In remarks to the judge before the sentencing, Bruce Rogow, one of Elso's lawyers, conceded that his client was guilty of "absolute stupidity." But the fact that he took cash from the Diazes on several occasions, didn't get a receipt, and didn't keep records doesn't translate into a criminal scheme to launder money, argued Rogow, a law professor at Nova Southeastern University. "There is not a scintilla of evidence that there was a criminal intent to avoid the law or to violate the law," said Rogow, who recently joined Mel Black and Marlene Montaner on Elso's defense team. An expert in constitutional law, Rogow will be taking the lead in the appeal, which promises to raise issues regarding the way the U.S. government sometimes prosecutes alleged drug offenders and metes out sentences.
The $266,800 that was in the trunk of Elso's BMW became the centerpiece of the prosecution's case, which rested on the ability to convince the jury that Elso had attempted to conceal the money. Prosecutors Richard Gregorie and Michael Davis argued that because the lawyer had fled, he must have known he was committing a criminal act. Police testified that they pursued Elso in unmarked cars as he zigzagged through Little Havana that afternoon, driving fifteen to twenty miles per hour over the speed limit in residential areas, running red lights and stop signs. Elso's lawyers countered that he was in the middle of rush-hour traffic and did not notice he was being chased. (Elso did not take the stand during the trial.) The jury believed the cops.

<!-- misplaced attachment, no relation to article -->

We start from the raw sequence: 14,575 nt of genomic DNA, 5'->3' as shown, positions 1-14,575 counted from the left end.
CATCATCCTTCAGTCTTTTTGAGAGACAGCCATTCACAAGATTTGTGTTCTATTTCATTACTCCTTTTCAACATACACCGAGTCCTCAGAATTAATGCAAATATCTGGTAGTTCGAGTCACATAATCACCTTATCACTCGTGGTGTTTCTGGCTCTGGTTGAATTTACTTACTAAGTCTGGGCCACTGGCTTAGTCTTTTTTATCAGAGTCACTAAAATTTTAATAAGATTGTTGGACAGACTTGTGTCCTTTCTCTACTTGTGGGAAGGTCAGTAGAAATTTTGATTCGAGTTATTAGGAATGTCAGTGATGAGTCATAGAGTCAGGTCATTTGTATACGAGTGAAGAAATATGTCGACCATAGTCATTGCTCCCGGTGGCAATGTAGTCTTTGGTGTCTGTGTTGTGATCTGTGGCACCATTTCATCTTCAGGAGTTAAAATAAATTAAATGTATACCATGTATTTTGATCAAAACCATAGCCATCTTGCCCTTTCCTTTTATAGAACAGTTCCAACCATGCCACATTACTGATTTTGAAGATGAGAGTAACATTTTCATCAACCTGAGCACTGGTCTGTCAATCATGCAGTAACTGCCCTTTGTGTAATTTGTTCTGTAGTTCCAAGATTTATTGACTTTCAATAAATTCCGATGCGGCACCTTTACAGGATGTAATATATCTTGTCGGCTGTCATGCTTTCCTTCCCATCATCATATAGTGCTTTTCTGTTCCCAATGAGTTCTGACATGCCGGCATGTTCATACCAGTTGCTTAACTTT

"I think that the reason why the chase became such a feature [in the prosecution] is they were trying to show guilty knowledge, that he knew he had done something wrong. That's why they had to have a chase," Rogow explained in an interview. "They said it was a chase. He didn't know it was a chase. Until they boxed him off and he couldn't go anywhere."
Rogow has qualms about the prosecutors' attempt to use the chase to lengthen the harsh sentence Elso was already sure to get. Because it was a drug-related offense, Gregorie and Davis were able to ask the judge for two more years, on the basis he had "endangered public safety." "In a reckless driving case you might get a fine. You might get a 30 days suspended sentence. But you're not going to get two years in prison," Rogow said. "But under the sentencing guidelines [for drug-related crimes] they make it much more punitive."
Judge Seitz concluded that "90 percent of the citizens of Miami-Dade County" drive the way police said Elso did the day of his arrest and declined to add the two years.